A recent post on Facebook got me thinking more about Transaction Scenes. The comment, loosely paraphrased and my apologies if I misinterpreted, was that the reason transaction scenes often don’t work is because there is no relationship.
There is a lot of work put into impro training in the area of character relationships. I find this interesting.
1. The condition or fact of being related; connection or association.
2. Connection by blood or marriage; kinship.
3. A particular type of connection existing between people related to or having dealings with each other.
4. A romantic or sexual involvement.
1. The way in which two or more concepts, objects, or people are connected, or the state of being connected.
2. The state of being connected by blood or marriage.
By the above definitions anytime we have dealings with or are connected with someone we have a relationship. In a transaction scene we have strangers interacting it is their first moments of connection. This is a gold mine of story possibilities. The problem in these scenes is not the relationship, but improvisers focusing on playing the action (in word and action) and avoiding the interaction. Not allowing the meeting to impact you.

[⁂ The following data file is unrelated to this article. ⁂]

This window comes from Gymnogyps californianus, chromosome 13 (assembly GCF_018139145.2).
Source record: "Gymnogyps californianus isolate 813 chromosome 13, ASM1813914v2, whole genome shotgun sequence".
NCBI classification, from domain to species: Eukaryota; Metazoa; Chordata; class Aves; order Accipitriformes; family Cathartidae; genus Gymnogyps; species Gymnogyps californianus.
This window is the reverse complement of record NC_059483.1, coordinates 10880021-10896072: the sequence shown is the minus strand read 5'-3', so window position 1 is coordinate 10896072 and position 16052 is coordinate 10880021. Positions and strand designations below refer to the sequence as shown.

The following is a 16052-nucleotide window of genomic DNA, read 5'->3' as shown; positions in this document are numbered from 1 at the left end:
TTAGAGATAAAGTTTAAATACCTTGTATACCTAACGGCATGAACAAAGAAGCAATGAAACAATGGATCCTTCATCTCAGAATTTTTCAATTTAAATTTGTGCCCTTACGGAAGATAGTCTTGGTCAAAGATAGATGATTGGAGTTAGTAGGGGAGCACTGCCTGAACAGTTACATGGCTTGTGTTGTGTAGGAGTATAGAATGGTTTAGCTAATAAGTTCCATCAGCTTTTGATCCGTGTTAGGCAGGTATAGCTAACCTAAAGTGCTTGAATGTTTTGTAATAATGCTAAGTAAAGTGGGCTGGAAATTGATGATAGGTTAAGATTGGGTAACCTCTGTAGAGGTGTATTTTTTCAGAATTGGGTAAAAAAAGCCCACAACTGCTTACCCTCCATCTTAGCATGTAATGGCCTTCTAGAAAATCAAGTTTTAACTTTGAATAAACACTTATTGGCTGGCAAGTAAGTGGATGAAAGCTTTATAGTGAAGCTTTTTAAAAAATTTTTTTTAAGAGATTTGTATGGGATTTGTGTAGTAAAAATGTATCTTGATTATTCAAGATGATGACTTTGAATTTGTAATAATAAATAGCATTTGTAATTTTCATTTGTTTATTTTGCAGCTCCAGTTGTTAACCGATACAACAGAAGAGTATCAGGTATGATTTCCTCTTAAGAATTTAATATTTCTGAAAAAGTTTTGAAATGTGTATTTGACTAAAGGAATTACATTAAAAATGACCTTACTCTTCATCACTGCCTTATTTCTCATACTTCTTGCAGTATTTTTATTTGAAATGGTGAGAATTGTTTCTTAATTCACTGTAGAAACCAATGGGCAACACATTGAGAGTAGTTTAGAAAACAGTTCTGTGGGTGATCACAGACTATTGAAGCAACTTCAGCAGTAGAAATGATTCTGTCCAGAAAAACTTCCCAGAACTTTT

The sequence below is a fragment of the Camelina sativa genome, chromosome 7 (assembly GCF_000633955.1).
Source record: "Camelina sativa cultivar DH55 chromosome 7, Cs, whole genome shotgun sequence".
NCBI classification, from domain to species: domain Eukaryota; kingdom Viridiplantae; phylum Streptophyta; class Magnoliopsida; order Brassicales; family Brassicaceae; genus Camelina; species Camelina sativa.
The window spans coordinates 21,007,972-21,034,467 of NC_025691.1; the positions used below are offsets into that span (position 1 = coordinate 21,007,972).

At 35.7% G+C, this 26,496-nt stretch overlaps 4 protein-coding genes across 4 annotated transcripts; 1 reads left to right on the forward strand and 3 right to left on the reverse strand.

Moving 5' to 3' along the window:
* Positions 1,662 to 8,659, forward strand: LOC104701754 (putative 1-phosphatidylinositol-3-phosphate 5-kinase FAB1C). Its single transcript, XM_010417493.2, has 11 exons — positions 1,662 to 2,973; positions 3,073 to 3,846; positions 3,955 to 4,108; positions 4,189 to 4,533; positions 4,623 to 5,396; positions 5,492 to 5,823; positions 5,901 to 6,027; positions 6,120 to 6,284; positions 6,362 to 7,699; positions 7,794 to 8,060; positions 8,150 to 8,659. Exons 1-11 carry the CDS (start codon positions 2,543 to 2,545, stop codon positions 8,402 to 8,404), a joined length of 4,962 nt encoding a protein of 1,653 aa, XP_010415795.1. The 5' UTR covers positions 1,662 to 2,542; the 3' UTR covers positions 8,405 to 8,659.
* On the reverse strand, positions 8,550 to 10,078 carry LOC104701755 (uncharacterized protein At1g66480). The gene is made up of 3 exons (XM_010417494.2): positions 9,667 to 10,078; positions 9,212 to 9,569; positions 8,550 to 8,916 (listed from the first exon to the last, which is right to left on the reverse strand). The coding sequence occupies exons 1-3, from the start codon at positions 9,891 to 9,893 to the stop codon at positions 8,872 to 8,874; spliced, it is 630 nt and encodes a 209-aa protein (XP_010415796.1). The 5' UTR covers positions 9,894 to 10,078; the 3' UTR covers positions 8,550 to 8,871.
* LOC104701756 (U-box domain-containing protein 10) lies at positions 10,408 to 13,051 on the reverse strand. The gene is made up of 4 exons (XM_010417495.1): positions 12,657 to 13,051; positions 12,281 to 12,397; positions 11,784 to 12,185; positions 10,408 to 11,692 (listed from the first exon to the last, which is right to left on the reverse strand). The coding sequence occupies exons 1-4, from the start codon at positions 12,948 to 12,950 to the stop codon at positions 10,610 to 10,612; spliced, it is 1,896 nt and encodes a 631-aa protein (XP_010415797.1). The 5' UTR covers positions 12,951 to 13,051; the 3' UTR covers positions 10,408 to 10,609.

In a play you wouldn’t write a transaction scene just to watch people do the transaction. When Harry Potter buys his wand it isn’t simply about the transaction of purchasing a wand. Think of all we learn in that transaction scene. The interaction reveals something to us. This impacts the character and adds to the story.
The audience doesn’t want to watch the mundane activities of life. If we watched Harry Potter shopping for school and learned nothing we’d know it was a waster of film. Audiences come to theatre to escape the mundane. If they are watching a toaster being returned they want to know why.
If you are in a scene returning a broken toaster try letting something change you. Change emotion and see where it leads. Or try to change the other improviser and see what happens. Interaction and change gives the scene a point.
These moments of interacting with strangers are rich in potential. Strangers are interesting, risky, alluring, mysterious and dangerous.
Keith quote: “Don’t look for an offer assume one has already been made”
You don’t need to search for a relationship beyond strangers, because strangers is a relationship in itself.